Drought was nothing new to the farmers of western Kansas. Since their fathers and grandfathers had settled there in the 1870s, there had been dry periods interspersed with times of sufficient rainfall. But the drought that descended on the Central Plains in 1931 was more severe than most could remember.
Many factors led to the Dust Bowl. The increased demand for wheat during World War I, the development of new mechanized farm machinery along with falling wheat prices in the 1920s, led to millions of acres of native grassland being replaced by heavily disked fields of straight row crops. Four years of drought shriveled the crops and left the loose top soil to the mercy of the ever-present winds.
On Sunday, April 14, 1935, called Black Sunday, a massive front moved across the Great Plains from the northwest. Packing winds of 60 miles per hour, the loose topsoil was scooped up and mounded into billowing clouds of dust hundreds of feet high. People hurried home, for to be caught outside could mean suffocation and death. The dust and darkness halted all forms of transportation and the fine silt sifting through any crack or joint forced the closure of hospitals, flour mills, schools and businesses.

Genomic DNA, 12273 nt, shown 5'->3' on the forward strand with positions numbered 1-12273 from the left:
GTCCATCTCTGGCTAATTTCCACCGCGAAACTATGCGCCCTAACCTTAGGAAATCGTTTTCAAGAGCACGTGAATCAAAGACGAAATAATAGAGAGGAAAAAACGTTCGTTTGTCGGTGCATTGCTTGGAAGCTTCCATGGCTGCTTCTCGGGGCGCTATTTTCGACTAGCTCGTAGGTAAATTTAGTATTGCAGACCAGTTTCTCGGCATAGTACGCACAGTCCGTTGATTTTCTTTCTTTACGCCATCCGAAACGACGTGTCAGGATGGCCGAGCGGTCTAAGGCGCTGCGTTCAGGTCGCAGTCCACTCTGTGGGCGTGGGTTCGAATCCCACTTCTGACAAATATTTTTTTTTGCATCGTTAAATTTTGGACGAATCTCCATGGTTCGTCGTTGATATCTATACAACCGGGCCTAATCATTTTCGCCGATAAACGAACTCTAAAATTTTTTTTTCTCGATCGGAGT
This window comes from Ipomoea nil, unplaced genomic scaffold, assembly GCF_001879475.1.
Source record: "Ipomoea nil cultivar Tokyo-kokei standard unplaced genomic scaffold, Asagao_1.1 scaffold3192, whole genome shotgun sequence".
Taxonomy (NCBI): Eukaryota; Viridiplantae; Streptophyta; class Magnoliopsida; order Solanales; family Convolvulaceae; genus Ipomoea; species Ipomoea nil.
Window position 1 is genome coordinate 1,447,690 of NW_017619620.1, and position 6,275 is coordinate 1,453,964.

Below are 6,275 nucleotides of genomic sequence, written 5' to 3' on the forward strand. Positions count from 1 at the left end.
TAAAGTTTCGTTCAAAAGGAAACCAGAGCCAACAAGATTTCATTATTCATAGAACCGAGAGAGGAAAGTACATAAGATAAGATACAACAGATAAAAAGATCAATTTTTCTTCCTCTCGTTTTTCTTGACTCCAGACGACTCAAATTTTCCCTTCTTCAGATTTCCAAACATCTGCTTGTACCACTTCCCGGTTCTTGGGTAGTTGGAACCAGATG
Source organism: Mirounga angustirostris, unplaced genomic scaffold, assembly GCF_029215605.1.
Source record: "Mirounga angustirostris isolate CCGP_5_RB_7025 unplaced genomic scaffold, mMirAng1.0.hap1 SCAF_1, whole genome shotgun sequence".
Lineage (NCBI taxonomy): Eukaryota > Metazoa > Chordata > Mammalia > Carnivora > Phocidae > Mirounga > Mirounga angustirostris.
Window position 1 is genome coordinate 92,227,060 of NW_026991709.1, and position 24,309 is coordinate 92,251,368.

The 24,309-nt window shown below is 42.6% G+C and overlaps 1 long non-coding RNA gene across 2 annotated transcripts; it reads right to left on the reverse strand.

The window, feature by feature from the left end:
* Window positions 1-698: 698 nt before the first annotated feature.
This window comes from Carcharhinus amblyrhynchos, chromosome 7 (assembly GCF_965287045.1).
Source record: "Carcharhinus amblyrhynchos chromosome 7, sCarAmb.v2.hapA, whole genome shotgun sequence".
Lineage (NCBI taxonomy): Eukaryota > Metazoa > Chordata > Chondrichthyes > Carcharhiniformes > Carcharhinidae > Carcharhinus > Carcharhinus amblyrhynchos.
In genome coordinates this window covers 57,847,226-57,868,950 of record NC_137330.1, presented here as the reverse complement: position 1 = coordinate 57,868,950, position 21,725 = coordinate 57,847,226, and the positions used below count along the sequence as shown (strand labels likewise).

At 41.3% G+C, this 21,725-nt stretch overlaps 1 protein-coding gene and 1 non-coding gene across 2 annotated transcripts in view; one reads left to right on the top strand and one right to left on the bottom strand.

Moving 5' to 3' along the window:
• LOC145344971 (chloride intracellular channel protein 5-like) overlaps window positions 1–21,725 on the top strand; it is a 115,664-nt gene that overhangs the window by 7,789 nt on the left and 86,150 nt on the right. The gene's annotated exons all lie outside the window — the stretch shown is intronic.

Some met this incredible hardship and gave up. Others stayed, living on hope, humor and stubbornness. Farmers listened to the advice of the U.S. Soil Conservation Service and began strip farming and contour farming, restoring pastureland and planting hundreds of miles of wind breaks. With concerted effort and favorable weather conditions, the land was made to bloom again as the breadbasket of the nation.
Entry: Dust Bowl
Author: Kansas Historical Society
Author information: The Kansas Historical Society is a state agency charged with actively safeguarding and sharing the state's history.
Date Created: June 2003
Date Modified: February 2013
The author of this article is solely responsible for its content.